Last night I spent some time in the studio working on two pieces: my 12x12 gray piece and another piece that I've been slowly puttering with for over a year. I spent a bunch of time just standing and staring at them. There was a line in the most recent SAQA journal about the actual process of creating art being the very hardest part of the job of being an artist. The marketing, administrative stuff and documentation tasks of an artist are all comparatively easy. I hadn't really thought of it that way. But, it is so true. Creating an art quilt that meets the vision I have in my mind, says what I want it to say, feels how I want it to feel, and is created with appropriate and successfully mastered techniques is hard. That doesn't mean the work is unpleasant, obviously. I actually enjoy it... usually. So, I'm embracing the fact that it is a challenge and walking into that willingly.Last night, I spent a lot of time pondering ways to incorporate free motion stitching into my compositions. More and more, I think of my work as a collage.
a technique of composing a work of art by pasting on a single surface various materials not normally associated with one another, as newspaper clippings, parts of photographs, theater tickets, and fragments of an envelope.
an assemblage or occurrence of diverse elements or fragments in unlikely or unexpected juxtaposition
(I think that's a rather inspiring definition!)
I have a regular selection of images, techniques and materials that I include in my fiber collages: hand stitching, sheer fabrics, recycled fabrics, surface design, embellishments and free motion stitching. But, I haven't used much free motion stitching lately and I really want it to re-emerge in my work because it is so integral to the idea that I am creating an art quilt and not just a collage of stuff glued on a single surface.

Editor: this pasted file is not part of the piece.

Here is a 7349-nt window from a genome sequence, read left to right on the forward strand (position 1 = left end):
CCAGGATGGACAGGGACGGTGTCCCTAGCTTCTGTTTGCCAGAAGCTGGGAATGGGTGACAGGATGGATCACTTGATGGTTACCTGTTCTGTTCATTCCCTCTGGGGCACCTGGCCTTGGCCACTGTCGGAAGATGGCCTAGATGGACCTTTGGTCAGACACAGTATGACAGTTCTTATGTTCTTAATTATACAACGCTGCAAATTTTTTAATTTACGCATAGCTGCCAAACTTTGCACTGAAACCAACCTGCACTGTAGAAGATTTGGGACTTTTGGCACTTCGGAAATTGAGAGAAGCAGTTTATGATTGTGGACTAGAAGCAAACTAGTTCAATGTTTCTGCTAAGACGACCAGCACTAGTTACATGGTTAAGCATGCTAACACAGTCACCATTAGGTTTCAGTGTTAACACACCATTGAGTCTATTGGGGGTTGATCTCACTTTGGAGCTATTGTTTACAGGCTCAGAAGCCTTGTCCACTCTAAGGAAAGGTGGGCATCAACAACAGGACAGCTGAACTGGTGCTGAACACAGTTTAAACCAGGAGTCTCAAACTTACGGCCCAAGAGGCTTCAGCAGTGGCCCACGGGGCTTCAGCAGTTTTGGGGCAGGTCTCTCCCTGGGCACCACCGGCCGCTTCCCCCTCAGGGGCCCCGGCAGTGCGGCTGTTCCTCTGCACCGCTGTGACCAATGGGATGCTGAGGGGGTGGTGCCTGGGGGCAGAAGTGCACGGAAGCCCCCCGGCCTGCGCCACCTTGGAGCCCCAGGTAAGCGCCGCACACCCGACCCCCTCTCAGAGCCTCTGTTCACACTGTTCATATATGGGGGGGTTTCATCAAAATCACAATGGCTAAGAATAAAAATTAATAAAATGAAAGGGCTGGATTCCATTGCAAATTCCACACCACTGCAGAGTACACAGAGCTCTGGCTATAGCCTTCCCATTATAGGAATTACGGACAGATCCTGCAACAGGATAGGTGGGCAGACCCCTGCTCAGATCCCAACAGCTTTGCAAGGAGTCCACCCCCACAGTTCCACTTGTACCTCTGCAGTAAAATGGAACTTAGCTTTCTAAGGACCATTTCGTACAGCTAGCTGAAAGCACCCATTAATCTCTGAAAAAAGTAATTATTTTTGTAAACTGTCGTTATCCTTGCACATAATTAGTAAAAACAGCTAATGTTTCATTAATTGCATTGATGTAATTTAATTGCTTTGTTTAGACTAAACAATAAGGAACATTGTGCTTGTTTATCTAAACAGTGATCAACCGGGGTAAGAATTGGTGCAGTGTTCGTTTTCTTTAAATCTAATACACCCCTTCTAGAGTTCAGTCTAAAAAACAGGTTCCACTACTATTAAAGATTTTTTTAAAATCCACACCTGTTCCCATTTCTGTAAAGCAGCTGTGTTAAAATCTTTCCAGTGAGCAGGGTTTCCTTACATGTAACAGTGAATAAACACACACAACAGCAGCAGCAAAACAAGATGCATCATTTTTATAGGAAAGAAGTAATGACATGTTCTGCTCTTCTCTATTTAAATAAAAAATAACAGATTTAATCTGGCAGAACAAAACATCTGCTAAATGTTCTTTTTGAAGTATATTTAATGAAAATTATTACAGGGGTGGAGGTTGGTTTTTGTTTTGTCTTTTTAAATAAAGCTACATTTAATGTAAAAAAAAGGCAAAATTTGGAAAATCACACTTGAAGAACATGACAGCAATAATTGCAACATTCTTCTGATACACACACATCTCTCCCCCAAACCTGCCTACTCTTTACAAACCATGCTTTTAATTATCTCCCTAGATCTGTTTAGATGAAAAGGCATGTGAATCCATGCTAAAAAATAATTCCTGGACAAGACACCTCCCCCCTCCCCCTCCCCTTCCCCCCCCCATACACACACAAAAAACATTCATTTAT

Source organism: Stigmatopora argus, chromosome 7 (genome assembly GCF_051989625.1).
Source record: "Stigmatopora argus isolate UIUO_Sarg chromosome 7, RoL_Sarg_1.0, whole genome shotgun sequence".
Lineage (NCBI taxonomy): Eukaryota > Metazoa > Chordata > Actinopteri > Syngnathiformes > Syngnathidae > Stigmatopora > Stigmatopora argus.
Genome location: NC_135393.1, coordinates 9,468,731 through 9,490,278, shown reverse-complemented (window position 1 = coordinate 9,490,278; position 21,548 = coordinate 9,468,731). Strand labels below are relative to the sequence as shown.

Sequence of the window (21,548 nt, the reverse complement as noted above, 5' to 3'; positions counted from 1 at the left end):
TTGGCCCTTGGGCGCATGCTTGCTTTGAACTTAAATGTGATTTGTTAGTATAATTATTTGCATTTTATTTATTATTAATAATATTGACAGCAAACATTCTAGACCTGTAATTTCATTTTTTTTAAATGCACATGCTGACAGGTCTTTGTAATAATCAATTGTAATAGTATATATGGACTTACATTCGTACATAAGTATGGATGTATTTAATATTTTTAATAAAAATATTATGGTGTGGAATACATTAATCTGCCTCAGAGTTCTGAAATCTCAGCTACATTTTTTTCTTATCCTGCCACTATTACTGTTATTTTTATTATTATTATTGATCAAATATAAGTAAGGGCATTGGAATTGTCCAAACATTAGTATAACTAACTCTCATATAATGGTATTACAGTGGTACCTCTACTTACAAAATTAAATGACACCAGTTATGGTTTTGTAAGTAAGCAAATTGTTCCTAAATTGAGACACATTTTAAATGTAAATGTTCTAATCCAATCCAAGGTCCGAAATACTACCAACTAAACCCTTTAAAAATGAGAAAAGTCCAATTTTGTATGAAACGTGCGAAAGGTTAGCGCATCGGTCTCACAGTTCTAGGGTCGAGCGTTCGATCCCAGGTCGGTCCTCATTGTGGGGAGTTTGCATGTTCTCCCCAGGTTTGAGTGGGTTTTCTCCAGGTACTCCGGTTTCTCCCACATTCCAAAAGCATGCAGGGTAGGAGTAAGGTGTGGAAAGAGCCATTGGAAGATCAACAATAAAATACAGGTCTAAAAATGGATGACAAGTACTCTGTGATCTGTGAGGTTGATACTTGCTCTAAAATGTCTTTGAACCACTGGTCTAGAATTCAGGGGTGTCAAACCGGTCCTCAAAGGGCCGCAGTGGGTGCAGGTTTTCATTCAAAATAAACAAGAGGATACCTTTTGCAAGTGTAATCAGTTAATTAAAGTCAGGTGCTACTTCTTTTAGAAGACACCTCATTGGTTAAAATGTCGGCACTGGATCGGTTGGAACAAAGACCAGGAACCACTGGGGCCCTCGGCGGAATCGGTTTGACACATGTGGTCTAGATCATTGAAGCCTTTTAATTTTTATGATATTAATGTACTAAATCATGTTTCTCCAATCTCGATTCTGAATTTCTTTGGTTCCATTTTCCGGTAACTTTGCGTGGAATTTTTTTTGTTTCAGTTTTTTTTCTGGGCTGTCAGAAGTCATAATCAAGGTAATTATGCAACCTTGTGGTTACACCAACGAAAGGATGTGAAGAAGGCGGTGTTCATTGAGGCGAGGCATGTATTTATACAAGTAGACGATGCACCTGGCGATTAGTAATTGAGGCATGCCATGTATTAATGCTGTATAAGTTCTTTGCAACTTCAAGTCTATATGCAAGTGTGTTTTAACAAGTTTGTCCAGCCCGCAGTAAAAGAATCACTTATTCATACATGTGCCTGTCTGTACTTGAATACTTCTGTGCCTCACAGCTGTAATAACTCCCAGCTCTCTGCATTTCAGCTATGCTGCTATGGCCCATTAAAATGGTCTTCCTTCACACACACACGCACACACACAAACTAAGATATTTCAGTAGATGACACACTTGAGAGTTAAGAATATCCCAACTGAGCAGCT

Yes, I've been using the stitched arch at the top of several of my pieces lately. But, it's not even free motion stitched -- I'm using a regular foot for those lines.I don't want to use all over free motion quilting, rather I want to create a block of stitching that is part of the composition creating an additional shape and layer that relate to the other elements in the collage. I've done this effectively with simple stacks of straight lines, as in the purple lines in my 12x12 Passion piece.
But, I'm tired of the blocks of parallel lines. I want to find new collections of lines and motifs that can say something a little different.
Obviously, I need to pull out the sketch book and just doodle. Standing around staring at the needle and thread is not going to open up any options or ideas. I have to do the work. The hard work.